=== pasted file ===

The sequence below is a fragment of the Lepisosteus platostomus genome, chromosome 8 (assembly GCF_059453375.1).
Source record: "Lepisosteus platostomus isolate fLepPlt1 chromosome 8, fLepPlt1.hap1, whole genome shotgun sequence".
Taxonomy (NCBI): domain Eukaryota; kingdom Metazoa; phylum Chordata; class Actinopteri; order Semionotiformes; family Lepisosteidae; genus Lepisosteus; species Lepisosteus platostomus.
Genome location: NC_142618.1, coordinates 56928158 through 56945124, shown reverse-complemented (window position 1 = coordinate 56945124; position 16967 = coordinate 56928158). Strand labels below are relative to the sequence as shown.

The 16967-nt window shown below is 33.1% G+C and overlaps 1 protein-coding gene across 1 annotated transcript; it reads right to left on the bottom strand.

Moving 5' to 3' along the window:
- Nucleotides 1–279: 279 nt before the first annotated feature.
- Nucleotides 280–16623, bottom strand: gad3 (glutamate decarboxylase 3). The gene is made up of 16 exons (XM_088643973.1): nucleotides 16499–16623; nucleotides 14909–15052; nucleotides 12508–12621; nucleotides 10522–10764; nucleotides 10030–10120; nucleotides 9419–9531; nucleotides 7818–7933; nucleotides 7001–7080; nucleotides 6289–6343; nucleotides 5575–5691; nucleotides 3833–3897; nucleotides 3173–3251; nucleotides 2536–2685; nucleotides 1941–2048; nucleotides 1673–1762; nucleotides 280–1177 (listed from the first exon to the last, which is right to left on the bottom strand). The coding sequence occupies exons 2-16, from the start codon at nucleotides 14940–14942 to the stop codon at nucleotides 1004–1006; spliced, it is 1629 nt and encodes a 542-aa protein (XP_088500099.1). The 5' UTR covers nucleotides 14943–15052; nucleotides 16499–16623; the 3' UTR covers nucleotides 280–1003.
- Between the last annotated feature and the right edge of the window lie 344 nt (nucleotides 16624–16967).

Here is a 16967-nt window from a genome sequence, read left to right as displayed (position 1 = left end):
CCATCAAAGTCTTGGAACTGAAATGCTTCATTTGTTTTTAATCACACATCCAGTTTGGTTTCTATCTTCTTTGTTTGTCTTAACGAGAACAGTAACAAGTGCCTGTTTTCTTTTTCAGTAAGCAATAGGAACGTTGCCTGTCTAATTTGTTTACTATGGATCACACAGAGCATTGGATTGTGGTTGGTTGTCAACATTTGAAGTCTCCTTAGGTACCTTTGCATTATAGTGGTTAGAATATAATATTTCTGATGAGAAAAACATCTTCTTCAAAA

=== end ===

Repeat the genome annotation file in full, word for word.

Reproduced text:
The sequence below is a fragment of the Lepisosteus platostomus genome, chromosome 8 (assembly GCF_059453375.1).
Source record: "Lepisosteus platostomus isolate fLepPlt1 chromosome 8, fLepPlt1.hap1, whole genome shotgun sequence".
Taxonomy (NCBI): domain Eukaryota; kingdom Metazoa; phylum Chordata; class Actinopteri; order Semionotiformes; family Lepisosteidae; genus Lepisosteus; species Lepisosteus platostomus.
Genome location: NC_142618.1, coordinates 56928158 through 56945124, shown reverse-complemented (window position 1 = coordinate 56945124; position 16967 = coordinate 56928158). Strand labels below are relative to the sequence as shown.

The 16967-nt window shown below is 33.1% G+C and overlaps 1 protein-coding gene across 1 annotated transcript; it reads right to left on the bottom strand.

Moving 5' to 3' along the window:
- Nucleotides 1–279: 279 nt before the first annotated feature.
- Nucleotides 280–16623, bottom strand: gad3 (glutamate decarboxylase 3). The gene is made up of 16 exons (XM_088643973.1): nucleotides 16499–16623; nucleotides 14909–15052; nucleotides 12508–12621; nucleotides 10522–10764; nucleotides 10030–10120; nucleotides 9419–9531; nucleotides 7818–7933; nucleotides 7001–7080; nucleotides 6289–6343; nucleotides 5575–5691; nucleotides 3833–3897; nucleotides 3173–3251; nucleotides 2536–2685; nucleotides 1941–2048; nucleotides 1673–1762; nucleotides 280–1177 (listed from the first exon to the last, which is right to left on the bottom strand). The coding sequence occupies exons 2-16, from the start codon at nucleotides 14940–14942 to the stop codon at nucleotides 1004–1006; spliced, it is 1629 nt and encodes a 542-aa protein (XP_088500099.1). The 5' UTR covers nucleotides 14943–15052; nucleotides 16499–16623; the 3' UTR covers nucleotides 280–1003.
- Between the last annotated feature and the right edge of the window lie 344 nt (nucleotides 16624–16967).

Here is a 16967-nt window from a genome sequence, read left to right as displayed (position 1 = left end):
CCATCAAAGTCTTGGAACTGAAATGCTTCATTTGTTTTTAATCACACATCCAGTTTGGTTTCTATCTTCTTTGTTTGTCTTAACGAGAACAGTAACAAGTGCCTGTTTTCTTTTTCAGTAAGCAATAGGAACGTTGCCTGTCTAATTTGTTTACTATGGATCACACAGAGCATTGGATTGTGGTTGGTTGTCAACATTTGAAGTCTCCTTAGGTACCTTTGCATTATAGTGGTTAGAATATAATATTTCTGATGAGAAAAACATCTTCTTCAAAA